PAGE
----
The Murder of Anna Politkovskaya Retired Police Officer Arrested in Russia

Five years after journalist Anna Politkovskaya was murdered in Moscow, Russian police now believe the contract killing may have been organized by one of their own. A retired officer was arrested on Tuesday on suspicion of being involved in the murder.

A mourner lights a candle for slain Russian journalist Anna Politkovskaya in 2006.
AP

A mourner lights a candle for slain Russian journalist Anna Politkovskaya in 2006.


During the first hearing for the case, retired police officer Lt. Col. Dmitry Pavlyuchenkov appeared as a witness for state prosecutors. Now, however, he has become a suspect. Investigators believe he may have accepted payment from "a person whose identity is still unknown" for organizing the murder of journalist Anna Politkovskaya, Investigative Committee spokesman Vladimir Markin told Russian news agencies on Tuesday.

The suspect is also believed to have arranged for the alleged murderer Rustam Makhmudov to receive money, a pistol and a silencer to complete the act in 2006. Arrested in late May of this year in Chechnya, Makhmudov stands accused of having shot Politkovskaya in the elevator of her apartment building some 5 years ago.

But police remain uncertain who might have commissioned Pavlyuchenkov to arrange the killing, the spokesman said, adding that he appears to be just one link in a chain of those involved.

Turning Point

Still, the lawyer for Politkovskaya's children, Anna Stavitzkaya, called the arrest a turning point in the investigation. "This is a very important stage in explaining the event," she told SPIEGEL ONLINE on Wednesday.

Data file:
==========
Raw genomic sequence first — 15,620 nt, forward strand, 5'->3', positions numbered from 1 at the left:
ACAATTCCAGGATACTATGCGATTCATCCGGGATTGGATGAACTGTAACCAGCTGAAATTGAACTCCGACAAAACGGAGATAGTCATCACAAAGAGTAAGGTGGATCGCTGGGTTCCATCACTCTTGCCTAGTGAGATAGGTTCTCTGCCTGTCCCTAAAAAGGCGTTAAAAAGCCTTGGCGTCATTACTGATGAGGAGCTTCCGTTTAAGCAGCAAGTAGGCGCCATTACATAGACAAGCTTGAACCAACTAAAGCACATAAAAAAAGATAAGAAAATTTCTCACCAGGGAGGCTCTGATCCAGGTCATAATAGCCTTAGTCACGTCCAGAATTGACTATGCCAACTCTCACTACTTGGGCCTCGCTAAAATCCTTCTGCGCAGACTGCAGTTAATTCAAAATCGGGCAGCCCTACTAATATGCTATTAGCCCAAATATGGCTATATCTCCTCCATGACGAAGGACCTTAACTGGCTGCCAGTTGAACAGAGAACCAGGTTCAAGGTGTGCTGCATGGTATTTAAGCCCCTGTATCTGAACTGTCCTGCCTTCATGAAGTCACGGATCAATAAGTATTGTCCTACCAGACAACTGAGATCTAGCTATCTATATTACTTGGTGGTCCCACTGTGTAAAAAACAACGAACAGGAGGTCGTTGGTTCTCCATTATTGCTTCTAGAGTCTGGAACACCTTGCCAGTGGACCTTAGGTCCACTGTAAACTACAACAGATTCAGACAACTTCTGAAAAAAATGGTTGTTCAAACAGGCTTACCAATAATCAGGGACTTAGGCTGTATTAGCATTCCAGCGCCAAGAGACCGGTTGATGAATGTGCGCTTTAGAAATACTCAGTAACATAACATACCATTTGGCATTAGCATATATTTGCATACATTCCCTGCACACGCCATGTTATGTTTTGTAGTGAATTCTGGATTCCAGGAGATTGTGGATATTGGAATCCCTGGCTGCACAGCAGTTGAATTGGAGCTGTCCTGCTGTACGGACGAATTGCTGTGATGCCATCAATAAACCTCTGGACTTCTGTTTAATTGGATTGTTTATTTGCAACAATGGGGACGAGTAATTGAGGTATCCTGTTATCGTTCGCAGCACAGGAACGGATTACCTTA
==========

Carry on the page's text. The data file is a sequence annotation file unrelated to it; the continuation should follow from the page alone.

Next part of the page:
Another former police officer and two of Makhmudov's brothers, accused of acting as lookout and getaway driver in the killing, were aquitted on lack of evidence in a 2009 trial. The Supreme Court rejected the aquittal, returning the case to prosecutors.

"He (Dmitry Pavlyuchenkov) was the main witness in the case, and if the accused had been convicted then, he would have walked away scot-free," Stavitzkaya added. "But along with the (newspaper) Novaya Gaseta we conducted our own research, collecting evidence that pointed more to the conclusion that he was himself involved in the crime and not just a witness."

Politkovskaya's case has become symbolic of what many see as the persecution of journalists critical of the government in Russia. The 48-year-old was an outspoken and internationally recognized critic of both the Kremlin and its alleged corruption in Chechnya, and there is a widely held suspicion that the government may have been involved in the brutal attack.

With reporting by Benjamin Bidder in Moscow

kla -- with wires

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